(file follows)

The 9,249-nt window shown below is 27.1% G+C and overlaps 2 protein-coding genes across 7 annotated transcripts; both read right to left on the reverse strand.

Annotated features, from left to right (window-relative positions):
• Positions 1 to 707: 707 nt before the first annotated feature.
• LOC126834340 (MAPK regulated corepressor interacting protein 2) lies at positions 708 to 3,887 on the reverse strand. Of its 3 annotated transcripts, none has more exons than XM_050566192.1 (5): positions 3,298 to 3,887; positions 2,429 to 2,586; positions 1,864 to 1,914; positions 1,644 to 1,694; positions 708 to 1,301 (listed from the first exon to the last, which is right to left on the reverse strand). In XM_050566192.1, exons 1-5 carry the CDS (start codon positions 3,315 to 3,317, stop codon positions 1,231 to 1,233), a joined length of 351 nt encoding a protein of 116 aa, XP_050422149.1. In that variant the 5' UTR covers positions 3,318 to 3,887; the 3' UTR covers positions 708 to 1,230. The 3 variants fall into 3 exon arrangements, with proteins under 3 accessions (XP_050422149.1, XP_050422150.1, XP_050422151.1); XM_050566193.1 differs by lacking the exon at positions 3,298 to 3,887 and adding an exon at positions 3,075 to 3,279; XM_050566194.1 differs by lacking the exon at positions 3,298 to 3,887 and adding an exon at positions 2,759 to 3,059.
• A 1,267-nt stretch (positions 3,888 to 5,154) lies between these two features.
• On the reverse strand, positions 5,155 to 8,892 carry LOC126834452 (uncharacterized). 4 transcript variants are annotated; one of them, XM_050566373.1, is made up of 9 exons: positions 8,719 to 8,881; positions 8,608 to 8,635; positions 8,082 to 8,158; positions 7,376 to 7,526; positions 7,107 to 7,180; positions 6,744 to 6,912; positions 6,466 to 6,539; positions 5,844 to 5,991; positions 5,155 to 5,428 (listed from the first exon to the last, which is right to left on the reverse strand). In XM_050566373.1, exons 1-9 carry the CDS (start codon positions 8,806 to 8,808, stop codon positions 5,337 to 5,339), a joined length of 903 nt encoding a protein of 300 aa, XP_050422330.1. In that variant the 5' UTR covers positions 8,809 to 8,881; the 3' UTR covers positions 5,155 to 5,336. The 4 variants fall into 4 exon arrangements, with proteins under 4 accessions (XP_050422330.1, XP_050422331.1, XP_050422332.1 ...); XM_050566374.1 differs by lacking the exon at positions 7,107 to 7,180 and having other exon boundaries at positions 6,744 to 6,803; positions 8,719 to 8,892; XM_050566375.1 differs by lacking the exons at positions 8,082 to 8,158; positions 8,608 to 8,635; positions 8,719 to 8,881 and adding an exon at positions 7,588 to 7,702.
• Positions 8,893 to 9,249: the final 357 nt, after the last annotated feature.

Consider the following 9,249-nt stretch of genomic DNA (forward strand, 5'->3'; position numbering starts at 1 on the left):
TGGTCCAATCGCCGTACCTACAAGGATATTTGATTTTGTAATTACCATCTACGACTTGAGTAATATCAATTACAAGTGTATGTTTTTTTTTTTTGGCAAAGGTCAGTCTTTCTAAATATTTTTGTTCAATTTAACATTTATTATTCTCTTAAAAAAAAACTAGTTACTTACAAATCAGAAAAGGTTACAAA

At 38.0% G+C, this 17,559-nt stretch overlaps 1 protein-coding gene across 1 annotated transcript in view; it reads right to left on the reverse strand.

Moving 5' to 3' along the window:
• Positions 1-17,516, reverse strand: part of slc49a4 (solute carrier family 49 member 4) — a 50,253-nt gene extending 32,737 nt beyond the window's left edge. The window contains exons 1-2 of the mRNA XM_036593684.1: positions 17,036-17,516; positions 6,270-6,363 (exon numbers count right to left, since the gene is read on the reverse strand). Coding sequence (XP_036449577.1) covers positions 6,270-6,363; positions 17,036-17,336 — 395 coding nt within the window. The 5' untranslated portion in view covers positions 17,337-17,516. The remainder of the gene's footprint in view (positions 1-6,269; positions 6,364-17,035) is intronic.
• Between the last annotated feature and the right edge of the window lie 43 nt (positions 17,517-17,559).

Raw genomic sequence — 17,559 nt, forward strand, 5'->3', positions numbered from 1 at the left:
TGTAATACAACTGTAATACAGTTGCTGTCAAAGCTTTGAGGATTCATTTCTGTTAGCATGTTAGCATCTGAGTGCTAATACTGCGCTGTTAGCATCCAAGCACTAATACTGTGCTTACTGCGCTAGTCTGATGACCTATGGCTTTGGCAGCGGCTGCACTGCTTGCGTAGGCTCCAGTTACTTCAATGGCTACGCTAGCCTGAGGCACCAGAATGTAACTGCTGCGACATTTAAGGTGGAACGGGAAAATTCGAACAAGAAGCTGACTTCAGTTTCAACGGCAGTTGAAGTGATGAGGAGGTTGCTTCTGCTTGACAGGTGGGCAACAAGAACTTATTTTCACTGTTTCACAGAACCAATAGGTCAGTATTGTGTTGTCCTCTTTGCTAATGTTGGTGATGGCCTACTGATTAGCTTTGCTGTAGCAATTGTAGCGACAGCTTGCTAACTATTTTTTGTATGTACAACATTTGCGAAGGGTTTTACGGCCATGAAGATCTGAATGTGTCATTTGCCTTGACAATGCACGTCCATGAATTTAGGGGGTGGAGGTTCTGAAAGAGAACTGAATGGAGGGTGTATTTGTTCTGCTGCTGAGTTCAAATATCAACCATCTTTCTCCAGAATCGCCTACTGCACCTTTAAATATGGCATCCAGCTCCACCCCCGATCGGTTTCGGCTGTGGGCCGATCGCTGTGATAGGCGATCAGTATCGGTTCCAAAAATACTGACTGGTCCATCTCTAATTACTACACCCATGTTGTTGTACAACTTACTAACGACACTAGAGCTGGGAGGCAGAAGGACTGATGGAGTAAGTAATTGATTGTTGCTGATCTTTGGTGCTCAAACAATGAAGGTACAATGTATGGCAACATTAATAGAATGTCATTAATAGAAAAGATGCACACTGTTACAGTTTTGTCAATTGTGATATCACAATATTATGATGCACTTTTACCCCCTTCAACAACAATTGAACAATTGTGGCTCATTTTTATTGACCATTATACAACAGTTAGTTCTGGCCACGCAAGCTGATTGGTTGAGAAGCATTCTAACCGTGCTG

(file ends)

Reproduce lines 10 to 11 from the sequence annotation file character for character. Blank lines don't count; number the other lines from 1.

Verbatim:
At 38.0% G+C, this 17,559-nt stretch overlaps 1 protein-coding gene across 1 annotated transcript in view; it reads right to left on the reverse strand.

Moving 5' to 3' along the window: